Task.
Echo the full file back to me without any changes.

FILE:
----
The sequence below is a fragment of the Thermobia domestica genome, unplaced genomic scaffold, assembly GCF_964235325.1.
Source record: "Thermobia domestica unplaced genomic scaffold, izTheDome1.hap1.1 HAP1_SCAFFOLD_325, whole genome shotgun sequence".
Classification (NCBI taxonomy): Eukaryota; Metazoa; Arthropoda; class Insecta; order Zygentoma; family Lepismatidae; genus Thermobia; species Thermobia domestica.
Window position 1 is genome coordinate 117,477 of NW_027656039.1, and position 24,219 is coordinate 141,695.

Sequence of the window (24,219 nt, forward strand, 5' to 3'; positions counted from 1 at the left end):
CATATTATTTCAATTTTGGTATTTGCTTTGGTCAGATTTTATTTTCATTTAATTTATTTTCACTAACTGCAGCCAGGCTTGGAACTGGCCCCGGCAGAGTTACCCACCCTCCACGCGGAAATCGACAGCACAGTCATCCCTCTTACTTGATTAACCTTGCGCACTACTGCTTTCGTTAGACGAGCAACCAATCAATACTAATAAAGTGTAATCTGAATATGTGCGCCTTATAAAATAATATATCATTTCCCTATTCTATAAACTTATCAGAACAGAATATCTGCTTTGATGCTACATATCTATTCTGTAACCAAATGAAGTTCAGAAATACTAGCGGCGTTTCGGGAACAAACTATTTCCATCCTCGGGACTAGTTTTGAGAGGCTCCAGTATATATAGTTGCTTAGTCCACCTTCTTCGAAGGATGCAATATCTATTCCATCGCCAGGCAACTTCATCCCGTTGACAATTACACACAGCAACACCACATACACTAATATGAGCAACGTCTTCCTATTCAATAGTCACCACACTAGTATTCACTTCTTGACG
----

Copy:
The sequence below is a fragment of the Thermobia domestica genome, unplaced genomic scaffold, assembly GCF_964235325.1.
Source record: "Thermobia domestica unplaced genomic scaffold, izTheDome1.hap1.1 HAP1_SCAFFOLD_325, whole genome shotgun sequence".
Classification (NCBI taxonomy): Eukaryota; Metazoa; Arthropoda; class Insecta; order Zygentoma; family Lepismatidae; genus Thermobia; species Thermobia domestica.
Window position 1 is genome coordinate 117,477 of NW_027656039.1, and position 24,219 is coordinate 141,695.

Sequence of the window (24,219 nt, forward strand, 5' to 3'; positions counted from 1 at the left end):
CATATTATTTCAATTTTGGTATTTGCTTTGGTCAGATTTTATTTTCATTTAATTTATTTTCACTAACTGCAGCCAGGCTTGGAACTGGCCCCGGCAGAGTTACCCACCCTCCACGCGGAAATCGACAGCACAGTCATCCCTCTTACTTGATTAACCTTGCGCACTACTGCTTTCGTTAGACGAGCAACCAATCAATACTAATAAAGTGTAATCTGAATATGTGCGCCTTATAAAATAATATATCATTTCCCTATTCTATAAACTTATCAGAACAGAATATCTGCTTTGATGCTACATATCTATTCTGTAACCAAATGAAGTTCAGAAATACTAGCGGCGTTTCGGGAACAAACTATTTCCATCCTCGGGACTAGTTTTGAGAGGCTCCAGTATATATAGTTGCTTAGTCCACCTTCTTCGAAGGATGCAATATCTATTCCATCGCCAGGCAACTTCATCCCGTTGACAATTACACACAGCAACACCACATACACTAATATGAGCAACGTCTTCCTATTCAATAGTCACCACACTAGTATTCACTTCTTGACG